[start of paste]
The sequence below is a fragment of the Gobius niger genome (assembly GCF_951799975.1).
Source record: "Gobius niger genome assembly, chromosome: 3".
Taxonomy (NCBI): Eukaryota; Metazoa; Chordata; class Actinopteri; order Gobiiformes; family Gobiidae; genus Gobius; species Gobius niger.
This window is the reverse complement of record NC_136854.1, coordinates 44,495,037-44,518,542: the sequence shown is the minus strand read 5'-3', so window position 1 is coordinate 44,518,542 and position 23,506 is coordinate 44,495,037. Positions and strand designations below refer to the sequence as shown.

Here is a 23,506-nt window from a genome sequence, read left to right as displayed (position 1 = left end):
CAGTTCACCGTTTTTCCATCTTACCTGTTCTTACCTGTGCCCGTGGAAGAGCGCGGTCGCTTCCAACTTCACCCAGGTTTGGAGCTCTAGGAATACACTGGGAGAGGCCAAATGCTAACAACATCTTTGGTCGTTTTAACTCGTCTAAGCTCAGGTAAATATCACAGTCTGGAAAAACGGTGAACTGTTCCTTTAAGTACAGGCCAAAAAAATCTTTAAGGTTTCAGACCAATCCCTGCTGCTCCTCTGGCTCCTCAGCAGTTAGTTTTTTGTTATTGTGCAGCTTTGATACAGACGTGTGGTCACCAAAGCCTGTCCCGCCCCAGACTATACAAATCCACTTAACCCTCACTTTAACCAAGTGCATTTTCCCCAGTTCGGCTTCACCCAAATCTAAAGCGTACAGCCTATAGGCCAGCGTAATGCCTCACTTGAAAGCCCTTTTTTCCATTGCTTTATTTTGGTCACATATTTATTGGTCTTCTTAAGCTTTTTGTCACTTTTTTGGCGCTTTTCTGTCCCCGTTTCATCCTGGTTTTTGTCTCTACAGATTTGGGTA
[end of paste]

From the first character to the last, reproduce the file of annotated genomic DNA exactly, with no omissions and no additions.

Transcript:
The sequence below is a fragment of the Gobius niger genome (assembly GCF_951799975.1).
Source record: "Gobius niger genome assembly, chromosome: 3".
Taxonomy (NCBI): Eukaryota; Metazoa; Chordata; class Actinopteri; order Gobiiformes; family Gobiidae; genus Gobius; species Gobius niger.
This window is the reverse complement of record NC_136854.1, coordinates 44,495,037-44,518,542: the sequence shown is the minus strand read 5'-3', so window position 1 is coordinate 44,518,542 and position 23,506 is coordinate 44,495,037. Positions and strand designations below refer to the sequence as shown.

Here is a 23,506-nt window from a genome sequence, read left to right as displayed (position 1 = left end):
CAGTTCACCGTTTTTCCATCTTACCTGTTCTTACCTGTGCCCGTGGAAGAGCGCGGTCGCTTCCAACTTCACCCAGGTTTGGAGCTCTAGGAATACACTGGGAGAGGCCAAATGCTAACAACATCTTTGGTCGTTTTAACTCGTCTAAGCTCAGGTAAATATCACAGTCTGGAAAAACGGTGAACTGTTCCTTTAAGTACAGGCCAAAAAAATCTTTAAGGTTTCAGACCAATCCCTGCTGCTCCTCTGGCTCCTCAGCAGTTAGTTTTTTGTTATTGTGCAGCTTTGATACAGACGTGTGGTCACCAAAGCCTGTCCCGCCCCAGACTATACAAATCCACTTAACCCTCACTTTAACCAAGTGCATTTTCCCCAGTTCGGCTTCACCCAAATCTAAAGCGTACAGCCTATAGGCCAGCGTAATGCCTCACTTGAAAGCCCTTTTTTCCATTGCTTTATTTTGGTCACATATTTATTGGTCTTCTTAAGCTTTTTGTCACTTTTTTGGCGCTTTTCTGTCCCCGTTTCATCCTGGTTTTTGTCTCTACAGATTTGGGTA